Luboš Dobrovský

* 1932  †︎ 2020

  • “Then there was this lecture when Mr doctor Verner would come to the class and he would write these two pseudo-equations on the blackboard. The first equation was: 1 = 0. And the second one was: 1000 = ∞. And he would call on my good friend, asking him: 'What did I just write, Radhaus?' And Radhaus, who had been quite open when dealing with the honourable professors, would say: 'You just wrote rubbish, Mister doctor.' And Mr doctor Verner would smile and say: 'See, boys and girls? And this rubbish is the foundation of the whole Communist ideology.'”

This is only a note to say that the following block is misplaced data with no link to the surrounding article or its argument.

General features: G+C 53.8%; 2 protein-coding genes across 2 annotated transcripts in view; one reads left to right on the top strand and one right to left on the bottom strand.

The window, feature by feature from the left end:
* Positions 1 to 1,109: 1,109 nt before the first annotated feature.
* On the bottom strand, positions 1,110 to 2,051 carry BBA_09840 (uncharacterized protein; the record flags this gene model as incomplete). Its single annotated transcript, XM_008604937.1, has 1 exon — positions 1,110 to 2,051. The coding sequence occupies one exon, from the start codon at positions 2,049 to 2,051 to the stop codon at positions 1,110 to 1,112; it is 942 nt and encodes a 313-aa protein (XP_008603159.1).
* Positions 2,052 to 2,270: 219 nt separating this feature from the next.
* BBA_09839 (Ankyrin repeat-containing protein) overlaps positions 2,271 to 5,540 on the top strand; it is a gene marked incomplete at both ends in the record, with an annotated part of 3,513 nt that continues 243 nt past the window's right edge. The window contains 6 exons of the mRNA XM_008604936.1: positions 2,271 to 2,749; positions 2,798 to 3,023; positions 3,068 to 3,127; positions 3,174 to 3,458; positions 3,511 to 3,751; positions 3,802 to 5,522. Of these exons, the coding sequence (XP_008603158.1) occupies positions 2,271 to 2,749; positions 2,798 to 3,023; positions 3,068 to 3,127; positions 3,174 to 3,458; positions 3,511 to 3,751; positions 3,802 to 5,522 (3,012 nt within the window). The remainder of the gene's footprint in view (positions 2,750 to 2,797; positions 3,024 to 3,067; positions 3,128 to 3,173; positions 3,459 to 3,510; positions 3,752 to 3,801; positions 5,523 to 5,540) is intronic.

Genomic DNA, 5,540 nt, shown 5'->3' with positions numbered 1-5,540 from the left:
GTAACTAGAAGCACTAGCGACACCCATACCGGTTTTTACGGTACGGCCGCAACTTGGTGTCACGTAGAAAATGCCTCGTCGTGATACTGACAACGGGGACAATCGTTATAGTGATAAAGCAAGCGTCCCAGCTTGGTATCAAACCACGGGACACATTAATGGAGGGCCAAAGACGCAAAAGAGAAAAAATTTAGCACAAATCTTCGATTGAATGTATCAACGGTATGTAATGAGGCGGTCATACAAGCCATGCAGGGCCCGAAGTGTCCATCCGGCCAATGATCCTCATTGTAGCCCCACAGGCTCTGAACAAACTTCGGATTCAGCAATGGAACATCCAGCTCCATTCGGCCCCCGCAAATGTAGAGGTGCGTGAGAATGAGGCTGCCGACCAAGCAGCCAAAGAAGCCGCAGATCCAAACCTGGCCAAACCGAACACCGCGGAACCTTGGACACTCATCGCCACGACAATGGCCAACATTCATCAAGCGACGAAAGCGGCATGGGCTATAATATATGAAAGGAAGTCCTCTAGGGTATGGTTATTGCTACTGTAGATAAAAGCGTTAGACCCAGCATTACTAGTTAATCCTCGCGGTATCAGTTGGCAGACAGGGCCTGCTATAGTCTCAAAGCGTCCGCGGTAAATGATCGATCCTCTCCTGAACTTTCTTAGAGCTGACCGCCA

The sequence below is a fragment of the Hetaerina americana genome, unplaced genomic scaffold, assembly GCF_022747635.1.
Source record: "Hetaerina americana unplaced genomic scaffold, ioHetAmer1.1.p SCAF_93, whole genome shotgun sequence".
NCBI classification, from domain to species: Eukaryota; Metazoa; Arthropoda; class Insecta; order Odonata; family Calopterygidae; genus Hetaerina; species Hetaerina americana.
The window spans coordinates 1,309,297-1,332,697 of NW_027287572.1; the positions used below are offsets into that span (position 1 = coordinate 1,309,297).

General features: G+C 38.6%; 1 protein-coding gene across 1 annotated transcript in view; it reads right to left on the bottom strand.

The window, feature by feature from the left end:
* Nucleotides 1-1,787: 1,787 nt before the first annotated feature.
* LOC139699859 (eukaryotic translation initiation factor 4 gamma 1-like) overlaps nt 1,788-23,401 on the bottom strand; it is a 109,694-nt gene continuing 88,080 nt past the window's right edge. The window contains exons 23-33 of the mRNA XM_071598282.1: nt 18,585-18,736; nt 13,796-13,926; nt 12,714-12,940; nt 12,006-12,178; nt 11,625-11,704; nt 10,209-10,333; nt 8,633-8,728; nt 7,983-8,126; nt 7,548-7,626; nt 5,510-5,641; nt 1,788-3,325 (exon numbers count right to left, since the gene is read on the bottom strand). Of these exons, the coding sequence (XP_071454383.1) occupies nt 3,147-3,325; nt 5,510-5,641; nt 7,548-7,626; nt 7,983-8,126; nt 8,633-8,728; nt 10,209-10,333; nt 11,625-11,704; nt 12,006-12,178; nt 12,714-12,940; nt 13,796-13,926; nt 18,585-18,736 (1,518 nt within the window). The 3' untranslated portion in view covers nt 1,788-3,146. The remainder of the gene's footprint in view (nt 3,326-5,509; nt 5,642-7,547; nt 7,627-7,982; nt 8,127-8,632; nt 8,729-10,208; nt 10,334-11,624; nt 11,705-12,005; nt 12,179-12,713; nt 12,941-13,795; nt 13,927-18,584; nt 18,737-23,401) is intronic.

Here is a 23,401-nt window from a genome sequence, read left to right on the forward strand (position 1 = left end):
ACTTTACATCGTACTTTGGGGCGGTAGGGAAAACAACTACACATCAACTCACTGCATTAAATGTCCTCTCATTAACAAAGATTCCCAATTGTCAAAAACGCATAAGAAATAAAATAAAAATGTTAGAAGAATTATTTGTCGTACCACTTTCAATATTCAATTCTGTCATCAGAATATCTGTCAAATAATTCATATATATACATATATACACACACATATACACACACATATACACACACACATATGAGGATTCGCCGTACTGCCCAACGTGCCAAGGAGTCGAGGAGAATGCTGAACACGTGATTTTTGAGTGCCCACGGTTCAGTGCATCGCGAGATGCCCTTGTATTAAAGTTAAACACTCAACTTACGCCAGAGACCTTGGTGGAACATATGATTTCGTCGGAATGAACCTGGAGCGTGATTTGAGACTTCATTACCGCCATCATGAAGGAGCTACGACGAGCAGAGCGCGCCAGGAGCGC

• “In late 1976, Jirka Dienstbier would bring me the Charter 77 declaration. I would read it and say: 'Yes, that's the trick we have been doing till today in order to achieve something – to take the regime up on its word.' As all what the Charter did was to take them up on their word. But as amongst the authors there was also the author of the Power of Powerless (Moc bezmocných) and Letter to Husák, there was this continuation, so it was more than just taking them up on their word. And there were signatures of people with whom I wanted to share something, Mr professor Černý for example, whom I befriended while I was working as an archivist at the Museum of Czech literature. As every week he would spend an afternoon with several people whom he considered worthy to meet with. And I was a part of that group which would gather on such occasion. And often, there would be such a great discussion. As he had been one of those who would broaden my horizons immensely. And I would do the same for him as I would explain him why can´t we pin our hopes on Husák. And as such people would sign it, of course... Even the way they would address the power seemed reasonable to me. And I had no idea that it would bring such a reaction as it later did. But it didn´t surprise me at all. And even my brother signed it. So we had been among the first who did it.”